Duke Energy to Make Action Plan for Contaminated Coal PondsMARCH 10TH, 2019 AMANDA PORTER INDIANASome of Indiana’s coal ash ponds will be receiving a much needed clean up. Mandatory groundwater testing found parts of some ponds with contaminants at levels higher than protection standards. Duke Energy announced it’ll be working on a corrective action plan for the Wabash river generating station. Compliance data released by the company show high levels of arsenic, cobalt, and lead from 37 monitoring wells placed at the base of coal ponds.The company plans to post its action plan in July and hold a public forum to review the plans.Clean up options include excavating ponds or capping the ponds and keeping the ash in place.FacebookTwitterCopy LinkEmail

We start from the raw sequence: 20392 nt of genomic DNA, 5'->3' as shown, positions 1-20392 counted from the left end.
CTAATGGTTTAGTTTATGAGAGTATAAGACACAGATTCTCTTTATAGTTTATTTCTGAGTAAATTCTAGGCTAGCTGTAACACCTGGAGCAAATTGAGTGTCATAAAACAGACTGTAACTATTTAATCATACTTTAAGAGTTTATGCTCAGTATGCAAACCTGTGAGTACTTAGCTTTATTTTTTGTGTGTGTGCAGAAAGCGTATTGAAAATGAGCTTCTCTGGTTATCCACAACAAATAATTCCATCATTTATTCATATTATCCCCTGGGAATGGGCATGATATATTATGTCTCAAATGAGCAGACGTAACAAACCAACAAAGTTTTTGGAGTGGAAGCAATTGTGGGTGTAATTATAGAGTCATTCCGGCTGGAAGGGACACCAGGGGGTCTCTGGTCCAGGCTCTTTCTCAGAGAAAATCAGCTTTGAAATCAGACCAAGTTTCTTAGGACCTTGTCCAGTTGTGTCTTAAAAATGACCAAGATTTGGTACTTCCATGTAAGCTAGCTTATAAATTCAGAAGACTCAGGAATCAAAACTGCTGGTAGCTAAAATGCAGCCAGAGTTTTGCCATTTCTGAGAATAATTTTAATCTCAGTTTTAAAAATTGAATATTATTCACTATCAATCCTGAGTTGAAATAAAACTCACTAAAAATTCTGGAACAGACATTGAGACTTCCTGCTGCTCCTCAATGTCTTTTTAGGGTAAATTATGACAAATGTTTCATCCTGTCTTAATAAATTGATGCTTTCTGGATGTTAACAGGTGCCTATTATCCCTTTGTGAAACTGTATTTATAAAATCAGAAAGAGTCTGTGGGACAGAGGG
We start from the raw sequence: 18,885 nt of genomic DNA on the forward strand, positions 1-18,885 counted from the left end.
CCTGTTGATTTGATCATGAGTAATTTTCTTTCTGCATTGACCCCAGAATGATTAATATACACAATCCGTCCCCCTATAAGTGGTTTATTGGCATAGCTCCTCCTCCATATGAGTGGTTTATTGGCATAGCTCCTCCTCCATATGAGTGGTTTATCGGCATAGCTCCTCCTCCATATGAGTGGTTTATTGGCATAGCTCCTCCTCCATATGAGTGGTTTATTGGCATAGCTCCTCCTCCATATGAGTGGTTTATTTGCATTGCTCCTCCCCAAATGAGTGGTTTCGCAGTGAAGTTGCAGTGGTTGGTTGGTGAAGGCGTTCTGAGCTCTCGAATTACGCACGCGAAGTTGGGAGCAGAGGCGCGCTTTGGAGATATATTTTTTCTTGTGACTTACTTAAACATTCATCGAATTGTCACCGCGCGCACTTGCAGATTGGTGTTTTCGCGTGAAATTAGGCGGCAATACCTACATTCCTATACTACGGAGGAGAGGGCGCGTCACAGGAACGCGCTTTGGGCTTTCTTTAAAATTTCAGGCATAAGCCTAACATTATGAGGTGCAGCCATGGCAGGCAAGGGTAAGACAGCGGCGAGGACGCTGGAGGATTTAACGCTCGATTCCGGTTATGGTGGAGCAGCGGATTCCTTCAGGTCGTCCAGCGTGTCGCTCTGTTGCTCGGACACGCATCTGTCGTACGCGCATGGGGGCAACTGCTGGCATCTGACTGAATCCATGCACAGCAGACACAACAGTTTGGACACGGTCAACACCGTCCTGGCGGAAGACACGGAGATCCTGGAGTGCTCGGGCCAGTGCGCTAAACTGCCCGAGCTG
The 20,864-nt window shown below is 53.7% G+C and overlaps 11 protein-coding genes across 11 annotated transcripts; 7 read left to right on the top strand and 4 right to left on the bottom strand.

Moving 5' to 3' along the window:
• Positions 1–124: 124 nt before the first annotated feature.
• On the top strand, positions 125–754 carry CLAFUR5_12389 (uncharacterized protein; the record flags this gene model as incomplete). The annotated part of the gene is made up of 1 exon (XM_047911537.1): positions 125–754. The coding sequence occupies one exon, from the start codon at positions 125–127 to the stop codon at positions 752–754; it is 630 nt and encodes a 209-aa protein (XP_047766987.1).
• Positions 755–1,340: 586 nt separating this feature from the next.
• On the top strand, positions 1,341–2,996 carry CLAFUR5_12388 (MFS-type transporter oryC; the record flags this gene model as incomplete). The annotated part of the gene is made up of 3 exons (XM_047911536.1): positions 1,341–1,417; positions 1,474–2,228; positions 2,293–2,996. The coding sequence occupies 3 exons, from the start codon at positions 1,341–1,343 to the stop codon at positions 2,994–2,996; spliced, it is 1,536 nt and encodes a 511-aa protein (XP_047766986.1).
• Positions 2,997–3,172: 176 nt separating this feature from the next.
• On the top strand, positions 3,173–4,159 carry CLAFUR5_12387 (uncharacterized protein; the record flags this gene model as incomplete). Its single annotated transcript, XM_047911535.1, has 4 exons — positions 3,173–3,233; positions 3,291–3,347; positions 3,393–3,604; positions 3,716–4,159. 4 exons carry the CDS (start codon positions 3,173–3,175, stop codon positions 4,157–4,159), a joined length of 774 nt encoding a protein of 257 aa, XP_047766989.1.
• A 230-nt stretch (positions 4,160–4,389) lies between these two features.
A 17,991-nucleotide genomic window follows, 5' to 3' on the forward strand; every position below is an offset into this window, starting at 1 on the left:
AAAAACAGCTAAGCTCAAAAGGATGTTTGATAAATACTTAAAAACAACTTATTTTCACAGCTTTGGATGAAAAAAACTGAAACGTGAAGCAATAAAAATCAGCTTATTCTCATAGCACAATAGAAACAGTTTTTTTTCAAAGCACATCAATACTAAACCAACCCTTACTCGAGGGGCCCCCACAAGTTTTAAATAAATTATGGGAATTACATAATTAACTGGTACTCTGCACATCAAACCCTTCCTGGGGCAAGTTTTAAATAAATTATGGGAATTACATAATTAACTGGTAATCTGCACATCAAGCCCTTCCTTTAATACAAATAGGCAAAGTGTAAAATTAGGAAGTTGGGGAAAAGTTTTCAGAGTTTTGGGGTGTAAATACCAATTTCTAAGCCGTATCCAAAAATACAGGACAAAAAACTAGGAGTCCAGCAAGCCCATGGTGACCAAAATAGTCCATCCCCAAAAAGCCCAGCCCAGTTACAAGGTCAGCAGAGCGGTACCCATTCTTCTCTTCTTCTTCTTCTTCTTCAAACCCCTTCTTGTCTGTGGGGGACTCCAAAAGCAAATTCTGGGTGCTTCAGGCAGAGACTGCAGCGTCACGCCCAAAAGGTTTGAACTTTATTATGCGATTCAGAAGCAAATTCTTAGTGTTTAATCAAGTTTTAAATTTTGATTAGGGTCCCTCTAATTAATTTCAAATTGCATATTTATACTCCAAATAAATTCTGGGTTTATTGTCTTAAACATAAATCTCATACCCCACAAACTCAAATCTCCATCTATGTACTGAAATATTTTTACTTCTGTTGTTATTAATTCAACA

The “Rick Stein on USI Women’s Basketball” radio show begins Wednesday night, live from St. Phillips Inn off Upper Mount Vernon Road on Evansville’s Westside.This year’s show will air live on WREF 97.7 FM/ESPN Radio The Ref between 7-8 p.m. and feature USI Women’s Basketball Head Coach Rick Stein as well as USI Men’s Basketball play-by-play commentator Dan Egierski.The show will feature live comments from Stein about the Screaming Eagles’ recent games and upcoming opponents; insight into the women’s basketball program and women’s college basketball; and live interviews with players from the team.Dates for the shows are December 4, December 18, January 22, February 12, February 26 and March 11. FacebookTwitterCopy LinkEmail